“…It’s not enough to defy the government and reveal what it wants to keep secret. When you go up against the most powerful and secretive forces on the planet, you have to try to win. It sounded kooky at first, or completely outrageous, but after President Obama’s August 9th press conference it was difficult to deny that Snowden had won — not a complete but still a significant victory.
“Congress had woken up to its oversight responsibilities and was finally debating the limits of the surveillance state. Lawmakers in both parties were advertising their doubts. Other parliaments around the world were asking questions they had not asked before…”
It is clear to many Britons that official concerns about Snowden leaks were not about national security; they were about worries the extent of domestic spying would be revealed to the public. Because that was disclosed, political leaders are now forced to examine the issue.
From the The Guardian, October 17:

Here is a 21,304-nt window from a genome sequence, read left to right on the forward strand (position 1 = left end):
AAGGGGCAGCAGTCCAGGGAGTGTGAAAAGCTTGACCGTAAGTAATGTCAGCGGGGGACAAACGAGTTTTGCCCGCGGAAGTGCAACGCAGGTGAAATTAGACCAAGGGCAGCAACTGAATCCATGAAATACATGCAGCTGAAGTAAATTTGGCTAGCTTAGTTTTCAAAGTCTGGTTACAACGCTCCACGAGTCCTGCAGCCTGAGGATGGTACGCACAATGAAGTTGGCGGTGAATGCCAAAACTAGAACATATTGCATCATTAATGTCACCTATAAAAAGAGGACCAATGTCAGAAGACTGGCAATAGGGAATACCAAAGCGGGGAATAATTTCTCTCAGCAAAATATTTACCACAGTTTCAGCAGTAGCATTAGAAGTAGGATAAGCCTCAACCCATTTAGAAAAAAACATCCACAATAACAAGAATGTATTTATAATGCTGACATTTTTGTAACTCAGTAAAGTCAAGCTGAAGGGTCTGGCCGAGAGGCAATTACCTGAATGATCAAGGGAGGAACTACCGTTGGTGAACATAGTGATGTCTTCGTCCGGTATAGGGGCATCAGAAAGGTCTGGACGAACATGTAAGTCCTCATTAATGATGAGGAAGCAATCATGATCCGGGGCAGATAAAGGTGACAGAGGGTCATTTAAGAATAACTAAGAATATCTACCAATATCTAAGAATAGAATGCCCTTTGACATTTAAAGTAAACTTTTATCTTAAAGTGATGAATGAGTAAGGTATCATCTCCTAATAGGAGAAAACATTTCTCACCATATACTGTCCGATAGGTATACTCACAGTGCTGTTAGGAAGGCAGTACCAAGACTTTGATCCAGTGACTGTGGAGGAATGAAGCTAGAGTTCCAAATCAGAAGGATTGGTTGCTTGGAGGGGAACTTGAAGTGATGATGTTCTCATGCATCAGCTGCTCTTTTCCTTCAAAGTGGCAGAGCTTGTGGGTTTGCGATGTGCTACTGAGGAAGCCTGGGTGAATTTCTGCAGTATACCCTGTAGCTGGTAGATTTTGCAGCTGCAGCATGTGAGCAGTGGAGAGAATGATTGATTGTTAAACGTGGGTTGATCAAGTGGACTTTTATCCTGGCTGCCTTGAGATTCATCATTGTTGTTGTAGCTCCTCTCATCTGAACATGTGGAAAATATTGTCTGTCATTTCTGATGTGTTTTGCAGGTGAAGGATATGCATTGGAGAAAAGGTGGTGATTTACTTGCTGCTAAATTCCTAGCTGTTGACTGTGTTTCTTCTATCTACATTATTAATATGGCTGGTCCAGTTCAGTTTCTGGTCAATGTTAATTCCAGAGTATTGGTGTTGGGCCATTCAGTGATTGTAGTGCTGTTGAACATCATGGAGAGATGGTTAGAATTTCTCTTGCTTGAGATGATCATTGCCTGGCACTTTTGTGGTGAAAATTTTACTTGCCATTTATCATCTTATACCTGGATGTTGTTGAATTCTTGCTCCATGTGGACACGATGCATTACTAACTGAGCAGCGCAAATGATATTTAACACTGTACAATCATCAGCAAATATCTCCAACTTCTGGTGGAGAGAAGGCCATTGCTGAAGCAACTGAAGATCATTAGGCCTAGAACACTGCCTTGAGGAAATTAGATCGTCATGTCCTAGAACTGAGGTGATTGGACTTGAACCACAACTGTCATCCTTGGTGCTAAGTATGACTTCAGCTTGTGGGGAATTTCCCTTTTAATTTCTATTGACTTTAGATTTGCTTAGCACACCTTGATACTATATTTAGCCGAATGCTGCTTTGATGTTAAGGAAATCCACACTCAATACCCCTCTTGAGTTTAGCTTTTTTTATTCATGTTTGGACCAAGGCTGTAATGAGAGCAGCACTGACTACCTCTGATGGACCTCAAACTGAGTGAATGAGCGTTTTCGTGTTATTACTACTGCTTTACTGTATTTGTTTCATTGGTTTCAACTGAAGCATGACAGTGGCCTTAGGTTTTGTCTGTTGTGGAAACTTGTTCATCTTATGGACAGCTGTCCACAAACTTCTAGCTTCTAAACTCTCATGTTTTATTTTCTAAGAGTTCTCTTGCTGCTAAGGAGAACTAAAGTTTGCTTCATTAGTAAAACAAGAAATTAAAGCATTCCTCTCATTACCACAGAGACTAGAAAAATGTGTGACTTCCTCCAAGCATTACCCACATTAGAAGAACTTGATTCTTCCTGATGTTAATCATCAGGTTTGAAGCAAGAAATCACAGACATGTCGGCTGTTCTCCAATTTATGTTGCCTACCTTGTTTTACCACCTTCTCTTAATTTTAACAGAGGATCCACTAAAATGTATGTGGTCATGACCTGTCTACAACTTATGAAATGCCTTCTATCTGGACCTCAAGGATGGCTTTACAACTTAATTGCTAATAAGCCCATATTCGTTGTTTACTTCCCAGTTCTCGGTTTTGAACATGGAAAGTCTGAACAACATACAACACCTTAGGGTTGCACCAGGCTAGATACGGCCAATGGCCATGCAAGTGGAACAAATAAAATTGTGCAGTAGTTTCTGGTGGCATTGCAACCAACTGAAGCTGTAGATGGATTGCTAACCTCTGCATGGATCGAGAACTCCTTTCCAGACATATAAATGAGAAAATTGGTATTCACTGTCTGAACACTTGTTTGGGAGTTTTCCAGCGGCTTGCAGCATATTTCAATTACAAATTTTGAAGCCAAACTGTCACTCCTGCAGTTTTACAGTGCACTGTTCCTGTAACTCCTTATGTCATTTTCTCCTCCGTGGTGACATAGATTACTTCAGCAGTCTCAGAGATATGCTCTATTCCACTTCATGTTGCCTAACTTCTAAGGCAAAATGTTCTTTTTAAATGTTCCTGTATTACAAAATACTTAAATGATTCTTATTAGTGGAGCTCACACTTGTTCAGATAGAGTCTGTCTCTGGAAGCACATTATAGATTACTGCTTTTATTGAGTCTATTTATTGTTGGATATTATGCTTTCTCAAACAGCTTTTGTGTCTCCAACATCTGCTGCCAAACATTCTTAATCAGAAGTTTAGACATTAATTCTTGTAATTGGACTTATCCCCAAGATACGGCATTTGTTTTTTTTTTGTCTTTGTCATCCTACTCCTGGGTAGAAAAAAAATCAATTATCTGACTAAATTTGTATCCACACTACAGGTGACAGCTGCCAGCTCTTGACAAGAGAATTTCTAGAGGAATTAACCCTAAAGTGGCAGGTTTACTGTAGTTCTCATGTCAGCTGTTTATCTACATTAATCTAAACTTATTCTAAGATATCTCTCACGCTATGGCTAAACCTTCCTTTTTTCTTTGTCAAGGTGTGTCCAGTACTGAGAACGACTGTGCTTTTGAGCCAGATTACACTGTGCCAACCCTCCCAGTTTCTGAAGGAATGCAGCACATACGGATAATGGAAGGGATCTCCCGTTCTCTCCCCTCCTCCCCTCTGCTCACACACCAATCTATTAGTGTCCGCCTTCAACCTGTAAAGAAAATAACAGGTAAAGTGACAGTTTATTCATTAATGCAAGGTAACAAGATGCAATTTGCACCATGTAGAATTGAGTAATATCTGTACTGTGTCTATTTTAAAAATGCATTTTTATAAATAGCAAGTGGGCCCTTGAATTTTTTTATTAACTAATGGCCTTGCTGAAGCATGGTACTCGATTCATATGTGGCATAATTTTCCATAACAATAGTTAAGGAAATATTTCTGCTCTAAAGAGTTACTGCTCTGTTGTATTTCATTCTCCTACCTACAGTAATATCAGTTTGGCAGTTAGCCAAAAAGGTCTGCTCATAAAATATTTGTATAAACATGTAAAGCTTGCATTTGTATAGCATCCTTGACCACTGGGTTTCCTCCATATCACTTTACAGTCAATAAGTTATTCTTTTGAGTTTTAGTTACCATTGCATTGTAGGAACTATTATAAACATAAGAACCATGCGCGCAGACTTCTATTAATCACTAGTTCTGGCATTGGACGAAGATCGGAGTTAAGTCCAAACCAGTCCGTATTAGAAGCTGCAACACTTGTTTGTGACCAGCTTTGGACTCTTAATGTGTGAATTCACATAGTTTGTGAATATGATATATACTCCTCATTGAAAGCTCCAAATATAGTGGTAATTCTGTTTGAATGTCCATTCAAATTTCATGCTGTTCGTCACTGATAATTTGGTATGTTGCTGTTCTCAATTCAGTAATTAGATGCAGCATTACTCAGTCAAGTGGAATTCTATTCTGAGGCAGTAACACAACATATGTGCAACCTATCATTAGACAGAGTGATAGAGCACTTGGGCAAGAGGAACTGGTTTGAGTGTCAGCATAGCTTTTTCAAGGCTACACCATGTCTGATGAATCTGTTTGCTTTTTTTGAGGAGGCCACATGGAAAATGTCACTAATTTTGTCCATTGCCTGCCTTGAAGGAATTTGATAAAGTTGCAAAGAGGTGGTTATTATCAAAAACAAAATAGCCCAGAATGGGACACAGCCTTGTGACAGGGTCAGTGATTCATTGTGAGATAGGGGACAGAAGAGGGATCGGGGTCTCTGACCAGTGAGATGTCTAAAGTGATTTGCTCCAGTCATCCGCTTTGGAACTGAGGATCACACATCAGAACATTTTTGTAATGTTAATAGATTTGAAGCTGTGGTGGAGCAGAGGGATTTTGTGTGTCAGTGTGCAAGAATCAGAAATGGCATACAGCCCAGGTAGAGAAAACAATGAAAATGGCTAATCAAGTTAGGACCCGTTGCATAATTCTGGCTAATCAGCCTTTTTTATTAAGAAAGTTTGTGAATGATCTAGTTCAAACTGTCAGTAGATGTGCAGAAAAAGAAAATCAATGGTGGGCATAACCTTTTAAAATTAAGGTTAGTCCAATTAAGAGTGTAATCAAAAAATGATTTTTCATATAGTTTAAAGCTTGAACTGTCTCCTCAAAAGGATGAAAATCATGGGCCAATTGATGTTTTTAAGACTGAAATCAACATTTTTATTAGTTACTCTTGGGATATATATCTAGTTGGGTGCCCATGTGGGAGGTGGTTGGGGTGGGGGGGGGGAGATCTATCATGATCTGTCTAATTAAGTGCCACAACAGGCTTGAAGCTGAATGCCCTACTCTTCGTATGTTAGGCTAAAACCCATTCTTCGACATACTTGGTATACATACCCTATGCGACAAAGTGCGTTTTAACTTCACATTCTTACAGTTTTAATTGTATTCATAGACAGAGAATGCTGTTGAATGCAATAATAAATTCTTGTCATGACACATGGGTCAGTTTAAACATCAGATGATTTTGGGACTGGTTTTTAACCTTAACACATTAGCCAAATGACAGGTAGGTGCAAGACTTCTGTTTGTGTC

“Nick Clegg has welcomed the decision of parliament’s intelligence and security committee (ISC) to launch an inquiry into the extent and scale of mass surveillance undertaken by Britain’s spy agencies.
“The deputy prime minister said it was right to assess how “big, new, powerful technologies” are used by the intelligence agencies…”
The topic is hotly discussed in Mexico, throughout Europe, in Brazil and other South American nations. Canada seems an exception although Opposition Leaders Thomas Mulcair said he thought leaders everywhere would put away their cellphones.
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